TL;DR: State enforcement of federal law has been studied in the context of public and private enforcement as discussed by the authors, and it has been shown that state enforcement can serve as a potent means of state influence, enabling states to adjust the intensity of enforcement and to press their own interpretations of federal laws.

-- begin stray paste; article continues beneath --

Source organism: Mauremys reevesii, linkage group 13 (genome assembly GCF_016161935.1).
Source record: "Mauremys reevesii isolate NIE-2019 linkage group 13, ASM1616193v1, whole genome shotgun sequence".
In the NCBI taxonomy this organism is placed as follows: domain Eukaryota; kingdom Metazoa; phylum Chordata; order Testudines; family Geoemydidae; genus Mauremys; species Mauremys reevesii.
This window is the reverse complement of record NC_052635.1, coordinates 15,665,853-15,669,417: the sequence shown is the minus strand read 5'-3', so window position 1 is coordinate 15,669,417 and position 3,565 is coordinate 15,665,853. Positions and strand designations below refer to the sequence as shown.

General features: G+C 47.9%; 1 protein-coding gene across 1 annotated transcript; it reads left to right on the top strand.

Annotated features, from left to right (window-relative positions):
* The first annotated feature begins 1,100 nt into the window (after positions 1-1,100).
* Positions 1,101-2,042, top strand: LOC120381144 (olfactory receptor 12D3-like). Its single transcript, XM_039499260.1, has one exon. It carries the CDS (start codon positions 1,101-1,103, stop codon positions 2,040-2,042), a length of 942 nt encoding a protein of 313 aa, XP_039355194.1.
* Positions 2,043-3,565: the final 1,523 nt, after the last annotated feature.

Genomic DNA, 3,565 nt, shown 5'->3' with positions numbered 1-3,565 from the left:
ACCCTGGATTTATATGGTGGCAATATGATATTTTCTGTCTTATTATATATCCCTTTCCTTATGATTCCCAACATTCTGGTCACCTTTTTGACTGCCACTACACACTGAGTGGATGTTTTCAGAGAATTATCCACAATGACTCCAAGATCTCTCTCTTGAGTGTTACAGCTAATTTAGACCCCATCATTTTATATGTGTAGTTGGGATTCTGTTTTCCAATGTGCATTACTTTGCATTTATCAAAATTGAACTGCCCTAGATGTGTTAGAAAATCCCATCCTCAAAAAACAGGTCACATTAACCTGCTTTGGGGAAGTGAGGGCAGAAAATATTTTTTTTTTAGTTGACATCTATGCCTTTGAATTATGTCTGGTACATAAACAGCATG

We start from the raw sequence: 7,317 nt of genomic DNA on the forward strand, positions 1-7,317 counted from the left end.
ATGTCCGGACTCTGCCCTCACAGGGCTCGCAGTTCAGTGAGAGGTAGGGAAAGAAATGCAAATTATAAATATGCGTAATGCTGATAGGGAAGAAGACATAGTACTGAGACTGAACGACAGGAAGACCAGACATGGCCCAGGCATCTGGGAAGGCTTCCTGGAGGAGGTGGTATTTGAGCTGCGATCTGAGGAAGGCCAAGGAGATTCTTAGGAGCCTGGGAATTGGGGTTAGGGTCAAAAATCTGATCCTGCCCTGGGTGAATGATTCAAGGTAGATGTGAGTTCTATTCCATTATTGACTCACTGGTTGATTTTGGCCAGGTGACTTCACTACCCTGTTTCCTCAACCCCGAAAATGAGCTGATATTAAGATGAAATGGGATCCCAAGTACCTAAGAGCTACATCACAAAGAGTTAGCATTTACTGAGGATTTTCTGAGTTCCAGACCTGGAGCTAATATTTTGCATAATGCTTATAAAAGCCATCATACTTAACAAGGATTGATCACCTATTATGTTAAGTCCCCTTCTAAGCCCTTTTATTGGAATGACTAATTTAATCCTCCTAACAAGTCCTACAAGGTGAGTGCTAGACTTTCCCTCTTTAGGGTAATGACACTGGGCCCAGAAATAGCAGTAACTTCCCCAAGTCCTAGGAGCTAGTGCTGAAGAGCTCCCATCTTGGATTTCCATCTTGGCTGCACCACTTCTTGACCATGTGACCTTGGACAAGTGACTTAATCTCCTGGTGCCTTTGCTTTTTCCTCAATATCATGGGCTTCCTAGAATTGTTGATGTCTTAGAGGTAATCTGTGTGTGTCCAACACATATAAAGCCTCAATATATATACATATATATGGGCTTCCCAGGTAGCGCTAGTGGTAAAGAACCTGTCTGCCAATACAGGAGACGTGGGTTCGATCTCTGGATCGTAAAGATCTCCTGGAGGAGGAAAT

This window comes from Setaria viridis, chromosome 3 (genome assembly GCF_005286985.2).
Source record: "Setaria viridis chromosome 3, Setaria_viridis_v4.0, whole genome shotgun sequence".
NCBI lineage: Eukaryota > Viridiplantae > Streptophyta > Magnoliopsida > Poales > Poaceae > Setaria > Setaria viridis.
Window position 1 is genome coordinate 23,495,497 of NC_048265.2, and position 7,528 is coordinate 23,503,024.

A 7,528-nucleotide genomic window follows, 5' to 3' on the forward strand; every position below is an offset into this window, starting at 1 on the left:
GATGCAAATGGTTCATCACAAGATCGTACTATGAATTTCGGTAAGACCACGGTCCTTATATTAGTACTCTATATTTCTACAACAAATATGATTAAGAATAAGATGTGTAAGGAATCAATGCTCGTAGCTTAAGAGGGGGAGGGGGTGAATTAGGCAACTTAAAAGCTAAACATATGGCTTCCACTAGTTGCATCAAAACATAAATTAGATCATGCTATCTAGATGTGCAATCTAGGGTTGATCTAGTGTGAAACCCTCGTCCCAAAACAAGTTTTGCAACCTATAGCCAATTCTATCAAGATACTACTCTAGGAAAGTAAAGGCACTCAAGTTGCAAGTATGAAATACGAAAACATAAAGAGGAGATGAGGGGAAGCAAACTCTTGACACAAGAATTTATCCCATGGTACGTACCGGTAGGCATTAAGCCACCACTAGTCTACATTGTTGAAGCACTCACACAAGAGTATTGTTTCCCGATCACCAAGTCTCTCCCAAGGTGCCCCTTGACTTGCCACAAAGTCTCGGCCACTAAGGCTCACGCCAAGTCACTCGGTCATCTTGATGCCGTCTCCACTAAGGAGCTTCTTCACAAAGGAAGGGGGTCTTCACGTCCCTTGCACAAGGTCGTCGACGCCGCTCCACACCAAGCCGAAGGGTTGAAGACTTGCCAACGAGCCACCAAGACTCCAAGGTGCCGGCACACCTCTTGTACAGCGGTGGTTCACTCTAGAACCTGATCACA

Abstract: Federal law is enforced through a combination of public and private efforts. Virtually all federal civil statutes vest enforcement authority in a federal agency; some also create private rights of action that permit private parties to sue to enforce federal law. Decades of commentary on the choice between public and private enforcement have generated a remarkably stable set of arguments about the strengths and weaknesses of each type. But the conventional wisdom tells only part of the story, as it ignores variations within the category of public enforcement. In fact, there are two distinct types of public enforcement. Many federal statutes authorize civil enforcement by both a federal agency and the states, typically through their attorneys general. State enforcement is largely decentralized, and states act on behalf of a set of interests that diverge significantly from those represented by federal enforcers. State enforcement also empowers a different set of agents - elected, generalist attorneys general - whose incentives and capabilities distinguish them from the appointed policy specialists who populate federal enforcement agencies. The result is a brand of public enforcement that differs markedly from the more familiar federal model. This Article exposes state enforcement of federal law as both a unique model of enforcement and a unique form of state power. Enforcement has been neglected in the federalism literature to date, which equates state power with state regulation. As I show, however, enforcement authority can serve as a potent means of state influence, enabling states to adjust the intensity of enforcement and to press their own interpretations of federal law. Importantly, enforcement authority does not depend on regulatory authority. The two typically go hand in hand: a government creates laws and then enforces them. But state enforcement of federal law breaks that link by authorizing state actors to enforce the laws of a different sovereign. Thus, state enforcement authority can thrive even in areas where state law is preempted or state regulators have chosen not to act. Enforcement also empowers a different breed of state representatives. Just as state attorneys general differ from federal agencies as agents of enforcement, they differ from state agencies as agents of federal-state interaction. Moreover, attorneys general in most states are independent from the state legislature and governor, and may represent different constituencies. Enforcement authority therefore opens up new outlets for state-centered policy, empowering actors whose interests and incentives distinguish them from the state institutions that dominate other channels of federal-state dialogue.